April 22nd, 2022
Humble Confidence: How Do You Do That?
“Pitch me outside, and I will hit .400. Pitch me inside, and you will not find the ball.”
Roberto Clemente, who played 18 seasons for the Pittsburgh Pirates before his untimely death, was one of the greatest baseball players to ever grace the field. Although he was before my time, as a born and raised “Pittsburgher,” I still consider it an honor to share this great city with such a legend.
Born in Puerto Rico and drafted to play professional ball in the United States at age 21, Roberto may have lacked the mastery of the English language and the social skills necessary to woo the media, who often mistook his private, quiet nature for aloofness. But he was beloved by fans in his hometown and adopted hometown equally. A great ballplayer and a great humanitarian, his legacy lives in infamy.
But can we talk about that quote? Those were some big words to live up to, and by saying them publicly, Roberto risked looking like a fool, or just another self-absorbed sports star big shot, if he didn’t deliver.
As an elite athlete and one of the best in the world, Clemente definitely delivered. But even though the vast majority of us are not in his class, that doesn’t keep us from getting a little too enthusiastic in our pitches, presentations, and interactions sometimes.
In this puffed-up braggadocious world of social media warriors, armchair quarterbacks, and self-appointed experts in just about everything, I feel that, more and more, we’re becoming a people of intolerance and disrespect. Our confidence in our opinions or abilities is at an unhealthy all-time high, producing more skepticism in the world at large.
People don’t know what to believe anymore, so don’t give them more fuel. Instead, under promise and overdeliver. This is not only an excellent business practice but one that will serve you well in your personal life too.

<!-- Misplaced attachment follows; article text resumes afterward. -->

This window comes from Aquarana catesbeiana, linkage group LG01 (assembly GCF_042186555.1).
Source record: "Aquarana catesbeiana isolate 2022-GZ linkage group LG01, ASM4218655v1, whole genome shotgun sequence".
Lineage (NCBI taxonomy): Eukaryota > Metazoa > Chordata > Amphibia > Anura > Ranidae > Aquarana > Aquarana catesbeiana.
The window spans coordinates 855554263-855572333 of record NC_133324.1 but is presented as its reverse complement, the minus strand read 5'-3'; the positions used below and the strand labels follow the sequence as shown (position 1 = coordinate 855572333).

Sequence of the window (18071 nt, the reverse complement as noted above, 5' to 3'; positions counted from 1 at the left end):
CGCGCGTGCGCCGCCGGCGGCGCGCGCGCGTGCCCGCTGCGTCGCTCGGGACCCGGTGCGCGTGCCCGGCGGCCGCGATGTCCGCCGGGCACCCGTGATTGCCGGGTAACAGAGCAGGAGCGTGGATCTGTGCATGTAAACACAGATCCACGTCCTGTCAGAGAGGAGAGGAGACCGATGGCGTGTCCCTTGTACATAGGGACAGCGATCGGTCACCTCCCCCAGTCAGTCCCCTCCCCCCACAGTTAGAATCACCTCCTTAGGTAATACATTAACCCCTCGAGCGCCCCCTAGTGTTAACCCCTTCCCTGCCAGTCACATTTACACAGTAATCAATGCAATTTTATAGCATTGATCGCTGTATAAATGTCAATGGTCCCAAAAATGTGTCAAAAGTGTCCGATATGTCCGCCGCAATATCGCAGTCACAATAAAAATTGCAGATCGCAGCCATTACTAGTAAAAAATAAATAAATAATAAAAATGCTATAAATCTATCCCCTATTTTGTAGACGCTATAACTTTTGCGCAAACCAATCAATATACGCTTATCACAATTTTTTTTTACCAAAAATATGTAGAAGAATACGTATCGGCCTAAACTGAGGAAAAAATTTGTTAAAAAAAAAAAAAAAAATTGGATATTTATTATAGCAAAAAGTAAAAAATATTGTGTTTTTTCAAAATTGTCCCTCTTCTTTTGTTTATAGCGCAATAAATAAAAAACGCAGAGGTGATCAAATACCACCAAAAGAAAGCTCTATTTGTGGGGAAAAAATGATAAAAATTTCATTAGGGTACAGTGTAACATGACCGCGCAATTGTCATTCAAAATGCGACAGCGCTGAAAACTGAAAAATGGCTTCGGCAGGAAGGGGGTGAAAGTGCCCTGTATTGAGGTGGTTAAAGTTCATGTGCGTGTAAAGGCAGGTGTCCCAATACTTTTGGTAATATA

Deliver even more than the client asked for – go above and beyond with your service, etc. – and you can almost guarantee customer loyalty. But step right up to the plate and proudly proclaim that you will hit it out of the park every time? That’s almost always an off-putting red flag.
Confidence is essential to success and something our customers and the people we lead need to see. Still, I believe people today are craving humility, and a hefty dose of grace, even more. Admittedly, this does not come naturally to me! But I recognize the need for and value in the discipline it takes to adopt a posture of “confident humility.” Being a confident but humble leader is easier said than done, and something I will always be working on, but here are a few suggestions that I have found helpful:
To your family, friends, and coworkers – assume the best and admit when you’re wrong. Consider your personal opinions as diamonds; give them out sparingly and humbly – and only in person, when possible.
To your customers – set appealing yet realistic expectations, then do what you can to exceed them every time. And if (or most likely when) something goes sideways, refer to the above paragraph and don’t make excuses.
Roberto Clemente earned his level of confidence on the field, yet he lived an incredibly humble and selfless life off the field. And I can’t think of a better, more successful work/life model than that.